As we approach the festivities of the holiday season surrounded by cheerfulness and enthusiastic plans for family celebrations and holidays, it can feel very isolating not to share this enthusiasm or have any desire to participate in the celebrations.
The social expectations to be happy, convivial and feel excited about the holiday season can make it very difficult to speak up if you don’t feel the same. Trying to feign inauthentic enthusiasm can be exhausting and lead to even more intense feelings of separation. While it’s true that many of us have friends and family to connect with during the holiday season, there are those for whom this time of year intensifies feelings of loneliness. People who are predisposed to depression or anxiety or those dealing with loss and grief can find it especially hard to feel out-of-step with the celebratory mood all around them.
Simple ways to take care of yourself during the holidays
- It is important to realise that you don’t need to force yourself to be happy and to remember that you are not alone in feeling this way.
- Avoid the temptation to use alcohol or other substances to numb or avoid feelings as this can heighten anxiety and depression
- If possible, surround yourself with people who feel similarly and create your own unique ‘get-togethers’, which are supportive and understanding and do not impose any pressure to feel a certain way.
- Reduce the stress, which so often accompanies the holiday season with all its expectations, by learning what triggers your anxiety or sadness, so you can prepare yourself in advance to navigate this time with more equanimity.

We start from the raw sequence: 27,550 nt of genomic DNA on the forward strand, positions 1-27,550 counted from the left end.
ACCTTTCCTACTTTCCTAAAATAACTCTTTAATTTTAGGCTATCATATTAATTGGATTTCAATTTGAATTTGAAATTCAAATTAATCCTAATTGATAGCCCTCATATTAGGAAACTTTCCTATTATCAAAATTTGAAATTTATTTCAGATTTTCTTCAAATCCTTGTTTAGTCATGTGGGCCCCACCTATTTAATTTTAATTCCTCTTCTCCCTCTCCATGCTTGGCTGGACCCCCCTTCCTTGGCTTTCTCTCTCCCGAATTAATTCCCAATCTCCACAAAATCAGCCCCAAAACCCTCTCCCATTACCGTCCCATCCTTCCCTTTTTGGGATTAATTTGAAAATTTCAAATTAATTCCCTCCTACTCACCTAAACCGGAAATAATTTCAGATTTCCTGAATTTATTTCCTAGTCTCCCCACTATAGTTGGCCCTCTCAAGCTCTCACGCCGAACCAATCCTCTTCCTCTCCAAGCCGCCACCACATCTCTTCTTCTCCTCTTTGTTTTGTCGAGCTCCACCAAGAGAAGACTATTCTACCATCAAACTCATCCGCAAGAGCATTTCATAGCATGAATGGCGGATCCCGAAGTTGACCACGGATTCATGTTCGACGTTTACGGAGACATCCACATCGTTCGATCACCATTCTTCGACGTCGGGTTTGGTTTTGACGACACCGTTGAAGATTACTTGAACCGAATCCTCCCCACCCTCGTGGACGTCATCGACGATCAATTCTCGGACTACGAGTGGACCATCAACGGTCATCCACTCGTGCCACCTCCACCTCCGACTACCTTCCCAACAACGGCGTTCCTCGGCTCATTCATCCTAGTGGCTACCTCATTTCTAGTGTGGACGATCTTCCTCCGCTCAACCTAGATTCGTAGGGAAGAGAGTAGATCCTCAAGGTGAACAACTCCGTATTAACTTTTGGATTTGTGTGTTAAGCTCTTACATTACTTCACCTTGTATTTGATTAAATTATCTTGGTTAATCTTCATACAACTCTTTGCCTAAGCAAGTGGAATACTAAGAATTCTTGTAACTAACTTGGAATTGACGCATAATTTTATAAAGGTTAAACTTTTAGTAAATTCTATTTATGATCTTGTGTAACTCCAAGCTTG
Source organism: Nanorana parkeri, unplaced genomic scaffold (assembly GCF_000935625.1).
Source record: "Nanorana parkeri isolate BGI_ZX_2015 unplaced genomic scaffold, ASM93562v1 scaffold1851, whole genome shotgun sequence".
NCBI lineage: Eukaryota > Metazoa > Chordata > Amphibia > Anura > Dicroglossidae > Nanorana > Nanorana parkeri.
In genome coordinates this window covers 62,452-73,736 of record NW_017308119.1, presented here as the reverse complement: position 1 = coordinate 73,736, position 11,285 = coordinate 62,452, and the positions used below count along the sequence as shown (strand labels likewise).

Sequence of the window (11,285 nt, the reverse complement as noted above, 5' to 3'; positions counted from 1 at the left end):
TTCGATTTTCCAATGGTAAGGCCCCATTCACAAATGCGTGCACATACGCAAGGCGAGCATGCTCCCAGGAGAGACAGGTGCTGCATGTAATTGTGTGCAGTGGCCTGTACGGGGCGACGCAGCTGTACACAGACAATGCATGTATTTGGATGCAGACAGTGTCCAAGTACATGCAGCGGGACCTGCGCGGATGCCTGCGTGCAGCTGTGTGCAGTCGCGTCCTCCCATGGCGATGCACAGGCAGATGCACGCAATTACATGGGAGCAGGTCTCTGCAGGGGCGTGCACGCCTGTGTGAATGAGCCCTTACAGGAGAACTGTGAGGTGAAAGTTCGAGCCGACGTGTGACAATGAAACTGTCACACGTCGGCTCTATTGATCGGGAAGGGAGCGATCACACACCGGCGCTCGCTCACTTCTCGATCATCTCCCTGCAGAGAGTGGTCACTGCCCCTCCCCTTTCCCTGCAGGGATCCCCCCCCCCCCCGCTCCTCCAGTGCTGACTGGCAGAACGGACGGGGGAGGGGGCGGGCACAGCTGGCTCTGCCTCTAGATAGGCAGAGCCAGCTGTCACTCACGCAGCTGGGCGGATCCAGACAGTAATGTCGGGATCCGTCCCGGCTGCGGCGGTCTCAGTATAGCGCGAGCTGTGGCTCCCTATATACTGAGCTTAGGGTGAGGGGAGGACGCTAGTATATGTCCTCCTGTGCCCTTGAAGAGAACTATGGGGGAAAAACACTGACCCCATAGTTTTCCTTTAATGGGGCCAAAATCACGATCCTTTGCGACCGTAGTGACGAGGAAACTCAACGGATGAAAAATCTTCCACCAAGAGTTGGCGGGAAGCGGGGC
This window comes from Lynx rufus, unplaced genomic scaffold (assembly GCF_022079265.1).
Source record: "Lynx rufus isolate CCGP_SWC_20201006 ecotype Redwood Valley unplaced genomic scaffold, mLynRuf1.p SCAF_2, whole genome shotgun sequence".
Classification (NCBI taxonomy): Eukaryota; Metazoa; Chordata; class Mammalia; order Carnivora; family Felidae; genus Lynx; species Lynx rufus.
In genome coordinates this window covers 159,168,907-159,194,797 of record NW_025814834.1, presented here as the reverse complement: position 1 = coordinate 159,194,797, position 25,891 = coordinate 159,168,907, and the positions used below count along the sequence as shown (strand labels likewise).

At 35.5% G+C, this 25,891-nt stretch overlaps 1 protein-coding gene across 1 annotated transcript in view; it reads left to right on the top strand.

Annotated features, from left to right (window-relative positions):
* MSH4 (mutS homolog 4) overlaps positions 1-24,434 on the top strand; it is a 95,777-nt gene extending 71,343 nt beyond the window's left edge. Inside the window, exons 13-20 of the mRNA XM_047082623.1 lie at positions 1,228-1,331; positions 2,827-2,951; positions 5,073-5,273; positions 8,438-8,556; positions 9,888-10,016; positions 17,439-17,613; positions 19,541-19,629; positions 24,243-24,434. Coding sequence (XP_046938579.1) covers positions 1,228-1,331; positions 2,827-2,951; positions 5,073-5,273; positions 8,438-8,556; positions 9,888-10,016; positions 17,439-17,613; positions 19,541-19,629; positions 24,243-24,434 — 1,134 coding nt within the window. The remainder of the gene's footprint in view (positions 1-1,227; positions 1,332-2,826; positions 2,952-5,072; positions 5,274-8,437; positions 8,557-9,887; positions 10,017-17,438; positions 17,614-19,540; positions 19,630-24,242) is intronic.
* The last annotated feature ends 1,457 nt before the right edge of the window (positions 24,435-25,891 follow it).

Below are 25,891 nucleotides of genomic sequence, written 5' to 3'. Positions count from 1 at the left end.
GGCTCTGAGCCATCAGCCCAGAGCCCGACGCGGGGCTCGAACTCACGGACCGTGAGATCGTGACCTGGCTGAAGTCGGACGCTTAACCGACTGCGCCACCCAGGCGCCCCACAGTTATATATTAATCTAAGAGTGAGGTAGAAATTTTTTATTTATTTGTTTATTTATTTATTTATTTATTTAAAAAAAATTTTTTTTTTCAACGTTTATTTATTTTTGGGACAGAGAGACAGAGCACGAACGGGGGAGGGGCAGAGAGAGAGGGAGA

- If you are living with grief, loss or trauma, you may view this time of year with apprehension and overwhelming sadness, accentuated by being surrounded by high spirits and jollity on every side. Be gentle with yourself – you do not need to force yourself to join in the festivities. Connect with a support group, a therapist, a faith community or friends who understand. As much as possible, let your loved ones know how they can support you, whether it’s helping you with shopping or meeting up for a regular walk. Often, people want to help but don’t know what to say or where to start.
- In their enthusiasm, people can sometimes get carried away and pressure you to participate in activities you have no desire to join. Don’t feel you need to succumb to the pressure, however well-meant and give yourself permission to say ‘No’.
- Social obligations and expectations to celebrate holidays in a specific way can bring up old trauma or family conflicts. It can help to ease tensions if you communicate your plans to friends and family early in the holiday season, so everyone knows what to expect. Don’t overextend yourself and plan the preparation, making sure you include time for self-care in your schedule.
You may even choose not to celebrate at all—and that’s perfectly fine. Instead of spending the holidays the way you think you should opt for an activity you actually feel like doing—whether it’s making a favourite dish or a walk in the park.
Four gifts to give yourself this holiday season:
Connection –with people, places and things that make you feel happy. Schedule regular chats with friends, send out holiday cards and communicate with friends and family by phone, text, email and social media.
Calm – engage in activities such as reading, meditating and gratitude journaling if you don’t feel comfortable in social situations.
Care – nurture yourself with a healthy diet (don’t forget to treat yourself to that mince pie or a little of what you fancy, too), go for gentle walks and get plenty of sleep. Take time to do things you enjoy and surround yourself with supportive and positive people.
Celebration – in whatever way feels right for you – even if it is simply to enjoy a respite from everyday routines, to appreciate the small joys we are sometimes too distracted to notice and to be grateful for you.